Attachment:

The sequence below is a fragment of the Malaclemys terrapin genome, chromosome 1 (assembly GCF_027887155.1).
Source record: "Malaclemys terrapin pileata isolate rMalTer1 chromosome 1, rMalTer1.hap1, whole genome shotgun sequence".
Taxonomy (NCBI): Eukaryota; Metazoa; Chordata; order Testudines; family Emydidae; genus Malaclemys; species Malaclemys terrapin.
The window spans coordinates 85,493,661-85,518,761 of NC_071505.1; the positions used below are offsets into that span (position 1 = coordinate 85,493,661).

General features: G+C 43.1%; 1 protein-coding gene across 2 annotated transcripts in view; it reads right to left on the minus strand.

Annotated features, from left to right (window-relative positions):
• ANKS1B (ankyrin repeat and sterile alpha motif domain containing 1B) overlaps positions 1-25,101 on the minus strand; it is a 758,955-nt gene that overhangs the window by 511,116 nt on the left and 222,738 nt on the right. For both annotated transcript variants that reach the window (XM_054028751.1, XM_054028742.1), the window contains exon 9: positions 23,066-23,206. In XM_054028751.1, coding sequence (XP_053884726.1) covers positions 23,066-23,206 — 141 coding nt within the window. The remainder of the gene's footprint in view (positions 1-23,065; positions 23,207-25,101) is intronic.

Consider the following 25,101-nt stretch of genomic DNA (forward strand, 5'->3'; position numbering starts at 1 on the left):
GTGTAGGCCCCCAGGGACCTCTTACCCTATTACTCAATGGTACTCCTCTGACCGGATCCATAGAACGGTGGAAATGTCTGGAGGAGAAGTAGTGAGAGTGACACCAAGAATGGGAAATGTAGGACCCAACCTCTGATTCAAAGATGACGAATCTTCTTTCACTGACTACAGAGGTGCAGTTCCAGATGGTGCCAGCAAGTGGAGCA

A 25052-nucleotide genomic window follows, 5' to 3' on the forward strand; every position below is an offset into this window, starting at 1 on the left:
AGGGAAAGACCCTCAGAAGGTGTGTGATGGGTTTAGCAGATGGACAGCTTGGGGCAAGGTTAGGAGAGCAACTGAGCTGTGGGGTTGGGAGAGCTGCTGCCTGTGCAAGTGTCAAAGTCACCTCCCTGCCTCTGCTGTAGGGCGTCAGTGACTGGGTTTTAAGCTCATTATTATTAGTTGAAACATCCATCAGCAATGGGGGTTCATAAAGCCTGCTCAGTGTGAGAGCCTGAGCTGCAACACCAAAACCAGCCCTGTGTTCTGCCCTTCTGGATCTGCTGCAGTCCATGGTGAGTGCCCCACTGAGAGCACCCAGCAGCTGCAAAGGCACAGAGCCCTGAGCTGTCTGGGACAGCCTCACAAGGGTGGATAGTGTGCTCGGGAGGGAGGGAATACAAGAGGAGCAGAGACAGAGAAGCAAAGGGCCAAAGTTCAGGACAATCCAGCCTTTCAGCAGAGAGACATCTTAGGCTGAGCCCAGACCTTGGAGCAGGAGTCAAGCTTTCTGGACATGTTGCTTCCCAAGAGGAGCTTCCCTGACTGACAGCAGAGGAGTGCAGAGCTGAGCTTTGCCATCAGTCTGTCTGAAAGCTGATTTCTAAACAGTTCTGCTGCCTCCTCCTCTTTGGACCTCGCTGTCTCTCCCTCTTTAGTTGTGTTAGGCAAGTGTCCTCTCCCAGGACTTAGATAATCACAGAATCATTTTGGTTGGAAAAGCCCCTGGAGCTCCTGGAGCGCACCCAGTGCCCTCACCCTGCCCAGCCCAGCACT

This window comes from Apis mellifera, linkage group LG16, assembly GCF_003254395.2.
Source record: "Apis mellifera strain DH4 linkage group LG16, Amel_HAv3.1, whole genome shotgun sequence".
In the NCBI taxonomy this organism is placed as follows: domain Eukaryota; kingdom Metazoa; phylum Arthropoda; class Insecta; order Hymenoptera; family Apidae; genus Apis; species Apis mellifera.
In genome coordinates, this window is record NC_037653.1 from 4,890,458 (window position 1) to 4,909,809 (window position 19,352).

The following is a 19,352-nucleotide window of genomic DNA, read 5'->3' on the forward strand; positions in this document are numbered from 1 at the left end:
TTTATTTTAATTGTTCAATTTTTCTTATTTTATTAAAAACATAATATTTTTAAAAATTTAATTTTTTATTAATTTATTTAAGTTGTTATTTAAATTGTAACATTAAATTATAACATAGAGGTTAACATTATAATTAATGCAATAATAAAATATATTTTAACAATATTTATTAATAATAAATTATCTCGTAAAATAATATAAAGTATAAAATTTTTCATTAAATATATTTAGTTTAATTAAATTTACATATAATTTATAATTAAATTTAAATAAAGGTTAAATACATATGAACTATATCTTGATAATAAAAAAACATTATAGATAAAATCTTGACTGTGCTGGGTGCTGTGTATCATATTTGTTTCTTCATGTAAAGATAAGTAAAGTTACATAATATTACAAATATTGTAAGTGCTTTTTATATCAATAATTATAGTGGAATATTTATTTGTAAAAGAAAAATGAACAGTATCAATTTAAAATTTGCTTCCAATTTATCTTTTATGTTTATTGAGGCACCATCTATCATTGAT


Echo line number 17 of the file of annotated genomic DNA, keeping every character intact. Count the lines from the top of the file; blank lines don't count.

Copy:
TTTATTTTAATTGTTCAATTTTTCTTATTTTATTAAAAACATAATATTTTTAAAAATTTAATTTTTTATTAATTTATTTAAGTTGTTATTTAAATTGTAACATTAAATTATAACATAGAGGTTAACATTATAATTAATGCAATAATAAAATATATTTTAACAATATTTATTAATAATAAATTATCTCGTAAAATAATATAAAGTATAAAATTTTTCATTAAATATATTTAGTTTAATTAAATTTACATATAATTTATAATTAAATTTAAATAAAGGTTAAATACATATGAACTATATCTTGATAATAAAAAAACATTATAGATAAAATCTTGACTGTGCTGGGTGCTGTGTATCATATTTGTTTCTTCATGTAAAGATAAGTAAAGTTACATAATATTACAAATATTGTAAGTGCTTTTTATATCAATAATTATAGTGGAATATTTATTTGTAAAAGAAAAATGAACAGTATCAATTTAAAATTTGCTTCCAATTTATCTTTTATGTTTATTGAGGCACCATCTATCATTGAT